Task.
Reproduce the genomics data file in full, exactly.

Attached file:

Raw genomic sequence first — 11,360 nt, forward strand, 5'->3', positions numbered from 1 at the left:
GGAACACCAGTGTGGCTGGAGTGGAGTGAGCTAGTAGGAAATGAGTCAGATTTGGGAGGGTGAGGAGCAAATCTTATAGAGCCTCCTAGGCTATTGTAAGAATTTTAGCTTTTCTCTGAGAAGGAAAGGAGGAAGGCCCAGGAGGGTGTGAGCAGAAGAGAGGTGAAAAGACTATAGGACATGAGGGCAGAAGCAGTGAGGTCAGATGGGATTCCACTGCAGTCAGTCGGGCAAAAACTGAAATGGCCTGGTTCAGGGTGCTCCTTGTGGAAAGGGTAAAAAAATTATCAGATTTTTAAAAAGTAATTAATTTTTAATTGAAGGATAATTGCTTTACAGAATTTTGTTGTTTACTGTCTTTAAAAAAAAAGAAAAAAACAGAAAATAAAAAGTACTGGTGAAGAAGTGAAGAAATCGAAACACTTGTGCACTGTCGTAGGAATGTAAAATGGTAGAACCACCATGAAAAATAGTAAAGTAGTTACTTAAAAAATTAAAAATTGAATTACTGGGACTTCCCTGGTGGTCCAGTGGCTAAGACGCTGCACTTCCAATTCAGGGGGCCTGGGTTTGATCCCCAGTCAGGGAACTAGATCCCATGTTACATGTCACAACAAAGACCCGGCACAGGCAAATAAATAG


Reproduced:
Raw genomic sequence first — 11,360 nt, forward strand, 5'->3', positions numbered from 1 at the left:
GGAACACCAGTGTGGCTGGAGTGGAGTGAGCTAGTAGGAAATGAGTCAGATTTGGGAGGGTGAGGAGCAAATCTTATAGAGCCTCCTAGGCTATTGTAAGAATTTTAGCTTTTCTCTGAGAAGGAAAGGAGGAAGGCCCAGGAGGGTGTGAGCAGAAGAGAGGTGAAAAGACTATAGGACATGAGGGCAGAAGCAGTGAGGTCAGATGGGATTCCACTGCAGTCAGTCGGGCAAAAACTGAAATGGCCTGGTTCAGGGTGCTCCTTGTGGAAAGGGTAAAAAAATTATCAGATTTTTAAAAAGTAATTAATTTTTAATTGAAGGATAATTGCTTTACAGAATTTTGTTGTTTACTGTCTTTAAAAAAAAAGAAAAAAACAGAAAATAAAAAGTACTGGTGAAGAAGTGAAGAAATCGAAACACTTGTGCACTGTCGTAGGAATGTAAAATGGTAGAACCACCATGAAAAATAGTAAAGTAGTTACTTAAAAAATTAAAAATTGAATTACTGGGACTTCCCTGGTGGTCCAGTGGCTAAGACGCTGCACTTCCAATTCAGGGGGCCTGGGTTTGATCCCCAGTCAGGGAACTAGATCCCATGTTACATGTCACAACAAAGACCCGGCACAGGCAAATAAATAG